My Father Has Remarried – Should He Make a New Will?

22 February 2019

If your father has remarried but wants to ensure that his children are provided for after he dies, then it's important for him to make a new Will as his new marriage will have automatically voided any existing Will he had. Under inheritance laws, his new wife would be the main Beneficiary of his Estate and his children could be left with significantly less or nothing at all.

Remarriage and Wills – How it Works

If someone remarries and doesn't then make a new Will, it would be as though they died without a Will in place (even if they previously had one). This is called dying 'intestate' and this would happen because marriage automatically revokes any previous Will that the person had in place. The only instance in which marriage doesn't revoke a Will, is if that Will has been made in 'contemplation' of that marriage. The Will must contain the correct wording and make specific reference to the intended husband or wife.

When someone dies intestate, inheritance laws come into play to determine how their Estate (everything they owned) should be passed on. These laws are called the Rules of Intestacy and they place relatives in order of priority, with spouses or civil partners at the top of that list.

This means that, without a legally valid Will, the spouse of the deceased person would be recognised as the main Beneficiary of their Estate, and their children could be entitled to significantly less or nothing at all.

The Rules of Intestacy

This is how an Estate would be distributed under the Rules of Intestacy when the deceased is married and has children...

If the Estate is worth £250,000 or less, the deceased's spouse will be entitled to inherit the whole Estate. If the Estate is worth more than £250,000, then the deceased's spouse will be entitled to the first £250,000, plus the deceased's personal belongings.

Any amount over £250,000 will then be split 50/50, with the spouse receiving a further 50% of this, and the other 50% being divided equally between the deceased's children.

The Sideways Disinheritance Trap

A common situation that arises when parents neglect to make a new Will upon remarrying is something called the sideways disinheritance trap.

To illustrate this, let's use 'Bill' as an example. Bill remarries in his fifties and doesn't make a new Will. He has two grown up children from his previous marriage. When he dies, his Estate is valued at £260,000.

Regardless of what Bill's wishes might have been, his wife will receive the first £250,000 plus 50% of the remaining £10,000, meaning she receives £255,000 in total. The children receive the remaining £5,000 between them, so receive £2,500 each.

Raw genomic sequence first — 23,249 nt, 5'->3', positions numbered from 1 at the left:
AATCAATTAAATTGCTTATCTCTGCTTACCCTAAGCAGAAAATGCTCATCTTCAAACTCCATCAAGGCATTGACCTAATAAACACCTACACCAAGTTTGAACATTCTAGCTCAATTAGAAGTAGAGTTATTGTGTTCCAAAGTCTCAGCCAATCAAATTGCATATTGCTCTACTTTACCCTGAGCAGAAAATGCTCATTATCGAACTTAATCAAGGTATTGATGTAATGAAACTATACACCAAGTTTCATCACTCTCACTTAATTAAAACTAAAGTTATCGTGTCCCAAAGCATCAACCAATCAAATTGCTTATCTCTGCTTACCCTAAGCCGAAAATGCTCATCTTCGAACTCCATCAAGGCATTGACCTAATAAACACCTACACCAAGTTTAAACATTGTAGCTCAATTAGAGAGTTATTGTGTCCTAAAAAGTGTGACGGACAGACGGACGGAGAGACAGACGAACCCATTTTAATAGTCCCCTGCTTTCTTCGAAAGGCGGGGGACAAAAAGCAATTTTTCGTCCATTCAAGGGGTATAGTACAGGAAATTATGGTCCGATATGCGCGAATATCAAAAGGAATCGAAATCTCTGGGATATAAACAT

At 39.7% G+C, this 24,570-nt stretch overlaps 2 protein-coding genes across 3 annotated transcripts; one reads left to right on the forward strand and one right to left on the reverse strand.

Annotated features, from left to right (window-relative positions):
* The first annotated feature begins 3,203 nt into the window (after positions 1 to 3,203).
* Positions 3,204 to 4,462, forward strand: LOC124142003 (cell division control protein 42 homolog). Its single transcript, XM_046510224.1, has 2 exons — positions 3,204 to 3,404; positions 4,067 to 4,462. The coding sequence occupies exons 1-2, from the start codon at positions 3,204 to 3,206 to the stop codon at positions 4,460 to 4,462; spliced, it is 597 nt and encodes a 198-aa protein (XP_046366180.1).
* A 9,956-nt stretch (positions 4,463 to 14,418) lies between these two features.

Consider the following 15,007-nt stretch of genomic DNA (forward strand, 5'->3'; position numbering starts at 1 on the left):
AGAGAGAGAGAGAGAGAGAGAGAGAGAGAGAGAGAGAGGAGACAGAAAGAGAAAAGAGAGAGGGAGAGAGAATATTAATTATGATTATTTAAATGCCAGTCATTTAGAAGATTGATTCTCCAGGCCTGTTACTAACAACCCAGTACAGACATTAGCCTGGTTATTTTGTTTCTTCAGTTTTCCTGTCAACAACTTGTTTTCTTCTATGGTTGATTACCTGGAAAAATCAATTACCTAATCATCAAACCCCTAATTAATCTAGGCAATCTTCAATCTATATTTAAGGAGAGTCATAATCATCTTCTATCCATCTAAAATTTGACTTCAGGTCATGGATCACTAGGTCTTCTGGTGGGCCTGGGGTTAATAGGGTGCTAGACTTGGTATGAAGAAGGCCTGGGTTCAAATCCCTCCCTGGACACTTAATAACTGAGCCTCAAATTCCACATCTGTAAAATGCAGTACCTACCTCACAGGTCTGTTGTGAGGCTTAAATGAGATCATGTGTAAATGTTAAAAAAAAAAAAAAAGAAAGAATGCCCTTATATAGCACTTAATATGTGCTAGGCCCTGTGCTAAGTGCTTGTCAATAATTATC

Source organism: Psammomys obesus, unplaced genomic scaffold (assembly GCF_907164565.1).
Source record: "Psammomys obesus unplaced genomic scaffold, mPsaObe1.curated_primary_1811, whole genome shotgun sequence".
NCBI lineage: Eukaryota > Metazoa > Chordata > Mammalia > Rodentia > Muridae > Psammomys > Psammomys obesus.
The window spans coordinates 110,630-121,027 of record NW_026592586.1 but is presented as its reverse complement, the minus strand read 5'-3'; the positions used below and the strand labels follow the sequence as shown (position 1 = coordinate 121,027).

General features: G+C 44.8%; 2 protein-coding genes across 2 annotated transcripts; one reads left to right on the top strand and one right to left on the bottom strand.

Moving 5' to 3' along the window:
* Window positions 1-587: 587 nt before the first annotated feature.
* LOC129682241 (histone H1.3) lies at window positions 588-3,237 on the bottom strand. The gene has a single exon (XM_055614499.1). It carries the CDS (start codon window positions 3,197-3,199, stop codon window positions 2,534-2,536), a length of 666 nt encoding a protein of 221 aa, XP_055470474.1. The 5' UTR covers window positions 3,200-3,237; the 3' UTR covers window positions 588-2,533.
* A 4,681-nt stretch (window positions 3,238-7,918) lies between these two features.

Bill's wife then dies without a Will 10 years later. The £255,000 that she inherited from Bill is passed directly on to her own children under the Rules of Intestacy. Bill's children are not entitled to anything as the Rules of Intestacy do not account for step children.

This is called the sideways disinheritance trap – where someone's children are accidentally disinherited because they haven't put plans in place to prevent this from happening.

It may always have been Bill's intention to leave more than this to his two children, but because he died without a valid Will in place this has been taken out of his control.

Would I Be Able to Make a Claim on His Estate?

In England and Wales, there are certain individuals who are entitled to make a claim on an Estate if they feel that they have not been sufficiently provided for. As the child of the deceased, you would be entitled to make a claim, but it would be up to the Court to decide whether you had been sufficiently provided for and, if not, what would be sufficient.

This is likely to be a long, difficult and costly process that may not resolve in the way that you wanted.

The Benefits of Making a Will

If you're in this situation and are worried about sideways disinheritance, the only person who can ensure that you receive the inheritance that is intended for you is your father. And the best way that he can do this is to make a legally valid Will after he remarries or in contemplation of an upcoming marriage, setting out exactly what should happen to his Estate upon his death.

He could also include a Trust in his Will if he wanted to give his wife a benefit in his Estate or in his property (called a life interest). This means she could continue to receive an income or live in his property for the rest of her life, with it then passing to his children upon her death.

With a professional Will writing firm such as Co-op Legal Services, your father could get his Will professionally drafted for just £150 (including VAT). Our experienced Will Writers can tailor his Will to suit his needs, ensuring that his loved ones are provided for in the way he would want.

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